With a mere few months before they are scheduled to go live, both Oregon and Colorado are in the final stages of implementing their paid family and medical leave (PFML) programs, but these states continue to review and refine their leave programs with the passage of Oregon’s Senate Bill No. 999 and Colorado’s Senate Bill No. 17. Here’s what you need to know:
Oregon Family Leave Act
Since 2019, when Oregon passed its PFML program, employers have been asking how PFML will coordinate with the state’s existing unpaid leave program, the Oregon Family Leave Act (OFLA). The big question has been: if an employee is covered and eligible for both OFLA and PFML, does that mean they get 24 weeks of leave, instead of 12 weeks, in a year? The new law addresses this issue directly. It expressly states that if family leave taken under OFLA also qualifies under the federal Family and Medical Leave Act (FMLA) or PFML, the OFLA leave must be taken concurrently with, and not in addition to, any leave taken under the federal FMLA and under PFML. This means that an employee cannot stack leave entitlements under FMLA, OFLA, and PFML.
(Employers should note that the eligibility and usage requirements under OFLA, OR PFML, and FMLA are not identical. Therefore, it is possible that leave could qualify under one or two programs but not all three, ex. care for a sibling with a serious health condition. This could result in more than 12 weeks of leave being available to an employee. With some caveats, the law does provide that an employee is limited to an overall maximum of 16 weeks between OFLA and OR PFML.)
The new law also aligns the list of covered family relationships (including an affinity relationship) under OFLA with that under PFML, which means that an employee can take a job-protected absence under both OFLA and PFML to care for the same family member. The new law also clarifies the employer responsibility to offer an “equivalent position” when it is no longer available where the employee used to work; the employer has to offer the employee an equivalent position located nearest the previous work site, or within 50 miles.
While these amendments are effective on September 3, when the PFML program goes live, there is one exception spelling out the available method of determining an OFLA leave year. Effective immediately, the law adds a “period of 52 consecutive weeks beginning on the Sunday immediately preceding the date on which family leave commences.” Starting July 1, 2024, this will be the only available method of determining an OFLA leave year.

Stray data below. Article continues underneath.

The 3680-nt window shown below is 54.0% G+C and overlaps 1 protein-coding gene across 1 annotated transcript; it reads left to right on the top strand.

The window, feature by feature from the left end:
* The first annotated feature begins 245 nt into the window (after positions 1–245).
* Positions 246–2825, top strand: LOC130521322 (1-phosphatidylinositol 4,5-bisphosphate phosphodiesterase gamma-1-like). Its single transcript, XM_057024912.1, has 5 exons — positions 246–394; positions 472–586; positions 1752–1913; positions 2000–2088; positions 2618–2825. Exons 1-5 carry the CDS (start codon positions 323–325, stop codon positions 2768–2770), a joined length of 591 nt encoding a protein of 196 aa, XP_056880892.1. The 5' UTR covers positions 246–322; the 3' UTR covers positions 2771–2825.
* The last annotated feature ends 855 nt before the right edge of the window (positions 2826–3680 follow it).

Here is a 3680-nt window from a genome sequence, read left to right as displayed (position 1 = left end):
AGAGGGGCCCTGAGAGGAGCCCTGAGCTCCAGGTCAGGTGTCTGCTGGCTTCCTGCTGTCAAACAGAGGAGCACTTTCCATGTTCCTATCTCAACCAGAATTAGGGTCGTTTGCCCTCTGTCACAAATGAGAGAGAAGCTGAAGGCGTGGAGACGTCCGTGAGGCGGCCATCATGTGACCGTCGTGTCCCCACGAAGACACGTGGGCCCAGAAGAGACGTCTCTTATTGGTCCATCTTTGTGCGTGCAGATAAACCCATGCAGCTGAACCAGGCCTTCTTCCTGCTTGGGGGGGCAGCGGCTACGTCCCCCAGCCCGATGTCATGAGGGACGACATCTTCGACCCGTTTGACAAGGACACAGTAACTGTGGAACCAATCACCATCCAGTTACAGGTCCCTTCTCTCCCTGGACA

Oregon Paid Family and Medical Leave
Legislators made other changes with the new law to align PFML with OFLA when the programs go live. One of these alignments is the concept of maintenance of benefits. The employee must continue to make regular contributions to the cost of the health insurance premiums. Additionally, if the employer pays for the employee’s share of disability, life, or other insurance coverage while they are out on PFML that should have been paid by the employee, the employer can deduct these amounts from the employee’s pay when they return to work, but the deductions should not exceed 10% of the employee’s gross pay each period.
The new law also introduces employer responsibility under OFLA to offer an “equivalent position” when it is no longer available where the employee used to work, which is identical to that under the PFML program.
Additionally, now that both PFML and OFLA include an affinity relationship in the list of covered family members, the employer must consider whether there exists a significant personal bond attributable to factors that, taken together, resemble a family relationship. Lastly, an employee cannot bring a civil action or file a complaint with the Commissioner of the Bureau of Labor and Industries without first appealing the alleged violation of the PFML law with the Director of the Employment Department for state plans, or the appeal process for equivalent plans.
Colorado Paid Sick Leave
Starting on Aug. 7, Colorado’s paid sick leave law will include more reasons for which an eligible employee can take leave. The additional leave reasons now include bereavement leave for the death of a family member, care for a family member due to an inclement weather-related school or place of care closure, and the need to evacuate one’s own residence due to inclement weather.
FINEOS can help keep your state leave programs up to date
FINEOS will be ready to administer these new and amended state leave programs. Using modern insurance technology solutions like the FINEOS Platform can help insurance carriers remain compliant and competitive when leave legislation is revised and new products are authorized by governing jurisdictions. Learn more about how a modern, integrated disability and absence management (IDAM) solution can help your organization adapt to this rapidly evolving market and remain in compliance.